Robby Krieger’s Jazz Kitchen — as if the name isn’t clue enough for you — is definitely not a Doors tribute band.
Certainly, Krieger owes a great deal of his fame to the fact that he played guitar behind Jim Morrison’s exploding vocals on rock classics such as “Light My Fire,” “Love Me Two Times” and “L.A. Woman.”
But that was a long time ago. More than 40 years have passed since Morrison’s untimely death in Paris at age 27.
So Krieger treats his Doors days like anyone might treat the distant past. He talks about it with respect and dabbles in it a little, touring with Doors keyboardist Ray Manzarek and playing the occasional Doors tune at his own shows.
But he doesn’t live in it.
And he’s been behaving this way long enough that most people know, Krieger says, what to expect at his solo shows.
“Mostly, people know not to ask for any Doors songs, though we might throw in a couple instrumental versions once in a while,” said Krieger, 66, speaking from a hotel in Montreal on Tuesday. “We do ‘You’re Lost Little Girl’ (from 1967’s “Strange Days”) sometimes. We’ve got a nice little version of that one.”
Krieger has, over the years, recorded vocal versions of Doors tunes, even though he admits many Doors songs don’t “lend themselves” to voices other than Morrison’s very well.
“I did a reggae version of ‘The Crystal Ship’ (from The Doors’ 1967 debut), and that worked out pretty well,” he said.
The setlist will be mostly instrumental and mostly not from The Doors catalogue when Robby Krieger’s Jazz Kitchen performs Saturday at Port City Music Hall in Portland.
The band’s name is as much about the kitchen as it is the jazz, Krieger says.
“It’s not straight-ahead jazz, but it’s very interesting music, and we throw in just about everything, including the kitchen sink,” he said.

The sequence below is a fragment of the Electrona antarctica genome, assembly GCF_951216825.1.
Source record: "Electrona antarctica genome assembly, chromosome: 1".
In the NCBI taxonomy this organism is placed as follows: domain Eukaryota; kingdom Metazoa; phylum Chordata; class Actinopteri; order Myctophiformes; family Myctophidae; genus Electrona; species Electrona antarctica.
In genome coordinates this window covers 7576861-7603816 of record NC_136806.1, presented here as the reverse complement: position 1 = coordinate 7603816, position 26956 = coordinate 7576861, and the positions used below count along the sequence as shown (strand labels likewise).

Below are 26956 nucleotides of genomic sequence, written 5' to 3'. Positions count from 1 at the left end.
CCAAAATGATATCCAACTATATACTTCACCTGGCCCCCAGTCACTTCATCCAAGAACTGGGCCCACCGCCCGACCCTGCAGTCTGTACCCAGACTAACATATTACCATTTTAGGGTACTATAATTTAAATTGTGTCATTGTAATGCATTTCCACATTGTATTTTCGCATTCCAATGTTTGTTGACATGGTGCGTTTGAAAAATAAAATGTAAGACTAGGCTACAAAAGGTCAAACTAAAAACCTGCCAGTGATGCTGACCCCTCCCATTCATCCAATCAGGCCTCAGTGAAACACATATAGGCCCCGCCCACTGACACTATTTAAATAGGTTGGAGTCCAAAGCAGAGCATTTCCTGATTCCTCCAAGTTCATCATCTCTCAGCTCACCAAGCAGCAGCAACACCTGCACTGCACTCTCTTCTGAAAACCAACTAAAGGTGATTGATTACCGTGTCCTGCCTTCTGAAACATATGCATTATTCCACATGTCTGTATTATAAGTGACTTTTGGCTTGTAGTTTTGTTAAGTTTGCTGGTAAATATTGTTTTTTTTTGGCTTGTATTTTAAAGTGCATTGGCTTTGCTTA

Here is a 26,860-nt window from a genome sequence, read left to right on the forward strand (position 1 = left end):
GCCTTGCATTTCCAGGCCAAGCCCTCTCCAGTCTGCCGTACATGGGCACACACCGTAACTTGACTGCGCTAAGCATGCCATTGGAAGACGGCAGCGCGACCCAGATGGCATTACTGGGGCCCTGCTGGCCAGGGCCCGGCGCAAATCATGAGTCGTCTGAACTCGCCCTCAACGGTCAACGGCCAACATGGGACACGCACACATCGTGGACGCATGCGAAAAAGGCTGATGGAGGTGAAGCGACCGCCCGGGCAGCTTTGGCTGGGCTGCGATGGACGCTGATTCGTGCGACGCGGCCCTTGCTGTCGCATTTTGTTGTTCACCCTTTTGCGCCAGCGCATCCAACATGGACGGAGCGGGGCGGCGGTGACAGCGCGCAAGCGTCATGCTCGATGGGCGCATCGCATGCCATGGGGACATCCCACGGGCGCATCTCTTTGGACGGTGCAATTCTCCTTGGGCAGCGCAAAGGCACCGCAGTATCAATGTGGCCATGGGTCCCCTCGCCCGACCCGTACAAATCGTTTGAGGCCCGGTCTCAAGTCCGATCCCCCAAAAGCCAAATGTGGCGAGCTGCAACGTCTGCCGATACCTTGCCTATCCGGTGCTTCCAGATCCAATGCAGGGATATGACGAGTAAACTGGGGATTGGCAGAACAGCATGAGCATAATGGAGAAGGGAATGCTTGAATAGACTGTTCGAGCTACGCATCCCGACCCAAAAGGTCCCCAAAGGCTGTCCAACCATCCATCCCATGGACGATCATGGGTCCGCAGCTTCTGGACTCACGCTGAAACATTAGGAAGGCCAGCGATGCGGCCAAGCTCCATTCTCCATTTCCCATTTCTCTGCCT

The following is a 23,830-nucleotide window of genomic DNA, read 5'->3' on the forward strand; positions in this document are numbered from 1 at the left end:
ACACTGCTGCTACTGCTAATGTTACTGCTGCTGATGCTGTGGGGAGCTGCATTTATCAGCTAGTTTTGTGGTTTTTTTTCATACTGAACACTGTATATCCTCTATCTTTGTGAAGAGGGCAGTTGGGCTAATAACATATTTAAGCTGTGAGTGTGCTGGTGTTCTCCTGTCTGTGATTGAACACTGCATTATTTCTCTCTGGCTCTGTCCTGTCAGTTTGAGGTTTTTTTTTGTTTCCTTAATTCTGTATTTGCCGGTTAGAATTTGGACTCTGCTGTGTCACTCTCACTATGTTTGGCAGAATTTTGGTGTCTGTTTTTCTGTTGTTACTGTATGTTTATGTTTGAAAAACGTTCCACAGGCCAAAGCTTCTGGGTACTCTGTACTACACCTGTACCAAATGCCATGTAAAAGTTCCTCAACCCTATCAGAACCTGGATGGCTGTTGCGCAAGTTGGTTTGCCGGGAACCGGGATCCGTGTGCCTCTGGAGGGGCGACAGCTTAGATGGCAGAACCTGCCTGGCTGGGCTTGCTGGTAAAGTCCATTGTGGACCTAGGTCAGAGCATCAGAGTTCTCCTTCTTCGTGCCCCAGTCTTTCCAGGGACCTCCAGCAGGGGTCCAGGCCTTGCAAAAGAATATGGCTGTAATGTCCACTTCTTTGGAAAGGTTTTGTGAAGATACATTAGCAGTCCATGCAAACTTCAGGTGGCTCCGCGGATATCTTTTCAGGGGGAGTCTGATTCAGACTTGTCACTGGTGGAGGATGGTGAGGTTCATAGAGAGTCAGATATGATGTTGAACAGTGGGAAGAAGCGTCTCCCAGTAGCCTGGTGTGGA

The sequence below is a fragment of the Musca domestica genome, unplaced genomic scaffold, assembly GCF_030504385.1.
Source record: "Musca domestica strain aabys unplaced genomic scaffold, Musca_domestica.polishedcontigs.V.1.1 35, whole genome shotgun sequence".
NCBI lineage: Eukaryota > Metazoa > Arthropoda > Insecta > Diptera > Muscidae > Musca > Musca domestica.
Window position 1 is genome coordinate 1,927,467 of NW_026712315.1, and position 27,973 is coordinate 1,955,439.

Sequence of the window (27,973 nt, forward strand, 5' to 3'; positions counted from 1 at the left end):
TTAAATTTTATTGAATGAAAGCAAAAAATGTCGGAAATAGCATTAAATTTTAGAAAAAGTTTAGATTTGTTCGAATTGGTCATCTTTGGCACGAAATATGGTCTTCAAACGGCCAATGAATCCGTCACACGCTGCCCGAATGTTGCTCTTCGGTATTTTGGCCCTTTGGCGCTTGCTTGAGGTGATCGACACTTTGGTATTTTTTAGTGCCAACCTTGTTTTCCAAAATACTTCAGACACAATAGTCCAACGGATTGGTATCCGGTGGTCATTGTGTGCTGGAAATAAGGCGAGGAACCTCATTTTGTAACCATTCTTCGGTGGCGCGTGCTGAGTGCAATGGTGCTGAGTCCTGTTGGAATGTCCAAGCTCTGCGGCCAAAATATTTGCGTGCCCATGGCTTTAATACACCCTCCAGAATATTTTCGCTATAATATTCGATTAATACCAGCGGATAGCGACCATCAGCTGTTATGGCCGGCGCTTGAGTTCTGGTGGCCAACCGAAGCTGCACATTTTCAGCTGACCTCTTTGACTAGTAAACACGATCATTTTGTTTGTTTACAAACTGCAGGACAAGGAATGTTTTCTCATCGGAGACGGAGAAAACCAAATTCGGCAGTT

In addition to Krieger, Jazz Kitchen includes veteran musicians Arthur Barrow on bass and keyboard player Tommy Mars, who both played with Frank Zappa’s band; drummer Tom Brechtlein, who played with Chick Corea; and horn player Larry Klimas, who has played with everyone from War and Neil Diamond to Chicago and Billy Ocean.
Krieger himself is certainly not new to performing in a jazz format. Besides the fact that he lent a jazzy guitar feel to many Doors classics, he’s released several jazz albums as a solo artist since the ’70s.
When he’s not touring or recording, Krieger is an avid golfer who is involved in lots of tournaments and charity events. His latest project is his own music and film studio in California, which will offer analog recording.
Krieger says he’s seen around Los Angeles that younger musicians are moving away from digital recording and trying out old-fashioned analog using tape.
“It’s already happening — people turning back to analog because of the sound, because of the process,” he said. “This might be the wrong time to get into the studio business, since anyone can build a studio at home, but I think there’s going to be people wanting this kind of place. I think people will get tired of working at home.”
Along with The Beatles, The Rolling Stones, The Jimi Hendrix Experience and a few others, The Doors is one of the few bands of the ’60s that continue to appeal to new generations. The band’s groundbreaking sound, which combined psychedelic rock with bits of flamenco, jazz and blues, melded perfectly with Morrison’s poetic lyrics and “lizard king” persona.
Looking back at it now, Krieger thinks he and a lot of other musicians of that era were mostly “in the right place, at the right time.”
“When rock started, with Fats Domino and Elvis, it was amazing, like nothing anyone had ever heard,” said Krieger. “But music goes in cycles, so there was some pretty lame stuff in the early 1960s.
“Then along came a lot of folks who wanted to do something different, something cool.”
Staff Writer Ray Routhier can be contacted at 791-6454 or at: